stability(redirected from Car stability)
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equilibrium, state of balance. When a body or a system is in equilibrium, there is no net tendency to change. In mechanics, equilibrium has to do with the forces acting on a body. When no force is acting to make a body move in a line, the body is in translational equilibrium; when no force is acting to make the body turn, the body is in rotational equilibrium. A body in equilibrium at rest is said to be in static equilibrium. However, a state of equilibrium does not mean that no forces act on the body, but only that the forces are balanced. For example, when a lever is being used to hold up a raised object, forces are being exerted downward on each end of the lever and upward on its fulcrum, but the upward and downward forces balance to maintain translational equilibrium, and the clockwise and counterclockwise moments of the forces on either end balance to maintain rotational equilibrium. The stability of a body is a measure of its ability to return to a position of equilibrium after being disturbed. It depends on the shape of the body and the location of its center of gravity (see center of mass). A body with a large flat base and a low center of gravity will be very stable, returning quickly to its position of equilibrium after being tipped. However, a body with a small base and high center of gravity will tend to topple if tipped and is thus less stable than the first body. A body balanced precariously on a point is in unstable equilibrium. Some bodies, such as a ball or a cone lying on its side, do not return to their original position of equilibrium when pushed, assuming instead a new position of equilibrium; these are said to be in neutral equilibrium. In thermodynamics, two bodies placed in contact with each other are said to be in thermal equilibrium when, after a sufficient length of time, their temperatures are equal. Chemical equilibrium refers to reversible chemical reactions in which the reactions involved are occurring in opposite directions at equal rates, so that no net change is observed.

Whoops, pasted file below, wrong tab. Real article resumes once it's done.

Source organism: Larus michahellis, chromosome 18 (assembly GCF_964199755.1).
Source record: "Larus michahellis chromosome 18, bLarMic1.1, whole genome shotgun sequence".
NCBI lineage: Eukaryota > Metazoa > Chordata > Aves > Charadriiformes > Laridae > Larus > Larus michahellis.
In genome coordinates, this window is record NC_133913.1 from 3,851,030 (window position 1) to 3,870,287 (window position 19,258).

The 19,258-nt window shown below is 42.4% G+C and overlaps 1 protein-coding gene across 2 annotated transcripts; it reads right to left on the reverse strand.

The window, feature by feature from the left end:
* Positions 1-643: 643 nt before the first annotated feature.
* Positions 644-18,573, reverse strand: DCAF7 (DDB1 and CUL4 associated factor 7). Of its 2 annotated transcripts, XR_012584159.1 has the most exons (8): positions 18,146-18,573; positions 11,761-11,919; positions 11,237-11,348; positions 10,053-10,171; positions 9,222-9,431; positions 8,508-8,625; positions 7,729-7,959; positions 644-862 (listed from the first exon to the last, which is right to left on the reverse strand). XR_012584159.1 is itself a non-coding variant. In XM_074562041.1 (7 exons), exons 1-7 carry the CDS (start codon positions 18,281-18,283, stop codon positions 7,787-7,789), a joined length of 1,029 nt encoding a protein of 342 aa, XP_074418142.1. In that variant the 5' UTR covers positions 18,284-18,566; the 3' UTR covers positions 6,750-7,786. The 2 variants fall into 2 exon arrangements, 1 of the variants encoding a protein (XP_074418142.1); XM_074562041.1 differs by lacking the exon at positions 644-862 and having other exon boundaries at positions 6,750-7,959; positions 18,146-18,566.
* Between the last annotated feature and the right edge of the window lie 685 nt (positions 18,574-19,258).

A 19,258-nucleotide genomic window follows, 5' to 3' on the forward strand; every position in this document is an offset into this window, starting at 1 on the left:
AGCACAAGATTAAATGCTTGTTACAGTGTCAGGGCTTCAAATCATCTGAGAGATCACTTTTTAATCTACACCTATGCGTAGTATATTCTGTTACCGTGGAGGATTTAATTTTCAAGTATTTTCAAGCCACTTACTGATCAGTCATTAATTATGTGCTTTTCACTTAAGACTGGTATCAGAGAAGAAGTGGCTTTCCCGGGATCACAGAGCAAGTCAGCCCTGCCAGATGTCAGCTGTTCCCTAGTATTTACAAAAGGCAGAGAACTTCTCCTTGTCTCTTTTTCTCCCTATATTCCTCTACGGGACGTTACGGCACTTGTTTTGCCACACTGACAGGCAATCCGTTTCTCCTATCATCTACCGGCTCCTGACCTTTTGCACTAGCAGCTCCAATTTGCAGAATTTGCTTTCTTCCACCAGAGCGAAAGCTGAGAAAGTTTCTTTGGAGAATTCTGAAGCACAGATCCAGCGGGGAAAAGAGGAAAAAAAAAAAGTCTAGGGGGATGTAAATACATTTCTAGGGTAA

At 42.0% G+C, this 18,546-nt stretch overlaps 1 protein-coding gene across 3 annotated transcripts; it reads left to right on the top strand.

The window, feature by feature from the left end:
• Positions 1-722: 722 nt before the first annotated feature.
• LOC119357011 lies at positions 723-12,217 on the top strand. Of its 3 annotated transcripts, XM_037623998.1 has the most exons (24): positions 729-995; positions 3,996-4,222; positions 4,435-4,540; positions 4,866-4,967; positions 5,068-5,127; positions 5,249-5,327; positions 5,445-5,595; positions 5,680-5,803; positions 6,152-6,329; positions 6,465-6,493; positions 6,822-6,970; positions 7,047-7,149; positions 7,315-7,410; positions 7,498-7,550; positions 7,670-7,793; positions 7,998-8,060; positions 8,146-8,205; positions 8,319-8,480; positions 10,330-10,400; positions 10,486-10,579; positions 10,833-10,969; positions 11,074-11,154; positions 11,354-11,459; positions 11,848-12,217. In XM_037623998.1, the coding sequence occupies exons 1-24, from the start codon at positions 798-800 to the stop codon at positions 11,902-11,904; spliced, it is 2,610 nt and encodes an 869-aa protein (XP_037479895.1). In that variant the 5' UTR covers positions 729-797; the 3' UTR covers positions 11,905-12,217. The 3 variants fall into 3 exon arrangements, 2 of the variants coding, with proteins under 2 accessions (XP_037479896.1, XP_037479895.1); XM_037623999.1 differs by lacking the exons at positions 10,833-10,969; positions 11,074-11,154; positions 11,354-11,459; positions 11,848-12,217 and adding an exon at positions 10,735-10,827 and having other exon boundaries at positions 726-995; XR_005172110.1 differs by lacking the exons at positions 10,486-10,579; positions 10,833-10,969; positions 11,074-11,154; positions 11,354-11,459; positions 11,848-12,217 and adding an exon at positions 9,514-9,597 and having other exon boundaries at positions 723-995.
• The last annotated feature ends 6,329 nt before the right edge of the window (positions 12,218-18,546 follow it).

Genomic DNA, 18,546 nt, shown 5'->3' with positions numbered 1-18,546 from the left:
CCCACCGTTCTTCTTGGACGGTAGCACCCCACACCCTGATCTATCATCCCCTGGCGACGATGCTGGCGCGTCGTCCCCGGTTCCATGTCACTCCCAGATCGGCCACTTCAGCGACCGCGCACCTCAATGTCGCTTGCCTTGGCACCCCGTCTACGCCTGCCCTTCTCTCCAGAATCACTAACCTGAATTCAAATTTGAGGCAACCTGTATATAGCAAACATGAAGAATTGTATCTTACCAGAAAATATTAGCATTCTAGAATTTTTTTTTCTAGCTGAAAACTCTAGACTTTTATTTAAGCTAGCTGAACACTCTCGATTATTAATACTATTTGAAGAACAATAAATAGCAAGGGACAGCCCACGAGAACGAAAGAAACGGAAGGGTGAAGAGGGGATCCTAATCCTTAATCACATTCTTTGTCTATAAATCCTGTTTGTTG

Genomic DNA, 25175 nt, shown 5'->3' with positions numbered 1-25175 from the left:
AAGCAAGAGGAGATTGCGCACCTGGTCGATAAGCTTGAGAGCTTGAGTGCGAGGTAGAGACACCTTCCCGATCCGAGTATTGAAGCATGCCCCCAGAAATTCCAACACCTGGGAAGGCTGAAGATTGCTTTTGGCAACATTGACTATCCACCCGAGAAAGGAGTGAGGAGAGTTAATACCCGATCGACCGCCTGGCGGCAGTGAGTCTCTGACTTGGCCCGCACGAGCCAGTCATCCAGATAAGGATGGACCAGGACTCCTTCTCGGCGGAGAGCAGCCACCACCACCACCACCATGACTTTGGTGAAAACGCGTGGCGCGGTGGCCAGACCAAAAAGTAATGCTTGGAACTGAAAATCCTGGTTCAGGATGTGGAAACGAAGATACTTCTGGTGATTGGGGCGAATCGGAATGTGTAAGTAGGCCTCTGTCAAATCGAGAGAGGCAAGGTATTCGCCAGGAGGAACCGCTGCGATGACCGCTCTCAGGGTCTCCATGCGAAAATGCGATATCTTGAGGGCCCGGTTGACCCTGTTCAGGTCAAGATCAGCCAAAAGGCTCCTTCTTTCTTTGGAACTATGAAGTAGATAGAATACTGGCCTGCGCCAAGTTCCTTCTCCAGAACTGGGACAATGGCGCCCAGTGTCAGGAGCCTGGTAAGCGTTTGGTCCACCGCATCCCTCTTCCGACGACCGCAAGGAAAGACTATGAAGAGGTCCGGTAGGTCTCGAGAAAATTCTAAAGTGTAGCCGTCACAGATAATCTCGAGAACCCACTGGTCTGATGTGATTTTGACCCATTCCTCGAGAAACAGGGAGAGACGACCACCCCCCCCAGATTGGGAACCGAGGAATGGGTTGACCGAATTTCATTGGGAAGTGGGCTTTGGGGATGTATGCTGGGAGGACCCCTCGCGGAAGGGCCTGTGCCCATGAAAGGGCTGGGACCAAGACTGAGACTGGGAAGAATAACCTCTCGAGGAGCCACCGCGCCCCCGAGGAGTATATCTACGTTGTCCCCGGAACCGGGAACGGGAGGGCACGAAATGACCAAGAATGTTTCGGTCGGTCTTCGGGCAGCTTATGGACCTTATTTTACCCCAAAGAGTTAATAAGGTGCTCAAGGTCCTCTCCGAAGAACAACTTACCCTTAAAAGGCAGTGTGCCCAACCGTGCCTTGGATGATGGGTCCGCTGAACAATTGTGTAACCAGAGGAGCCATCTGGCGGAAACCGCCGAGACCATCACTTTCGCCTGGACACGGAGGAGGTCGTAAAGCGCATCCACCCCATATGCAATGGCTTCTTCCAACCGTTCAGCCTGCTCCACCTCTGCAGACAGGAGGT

of a vessel, the ability of a vessel to withstand the external forces that cause it to roll or pitch and to return to the original equilibrium position after these forces have ceased to operate. Stability is one of the most important seakeeping qualities of a vessel. Resistance to rolling is called transverse stability, and resistance to pitching is called longitudinal stability. Because of the elongated shape of a vessel, its longitudinal stability is significantly greater than its transverse stability. Hence assurance of proper transverse stability for safety at sea is a more important design consideration.
A distinction is made between static stability and dynamic stability. Static stability is measured in terms of the righting moment that is developed when a vessel is tilted to a certain angle of heel or trim, and the dynamic stability is measured in terms of the work of this moment. For small angles of heel the righting moment is approximately proportional to the angle of heel, the displacement, and the metacentric height.
Under operating conditions, the transverse stability is checked by determining the metacentric height and comparing it with the value that is safe for the particular vessel. Standards for transverse stability are set by the classification societies.
L. N. STRELIAEV
ii. A state of atmosphere in which the vertical distribution of temperature is such that a parcel of air will resist displacement from its initial level.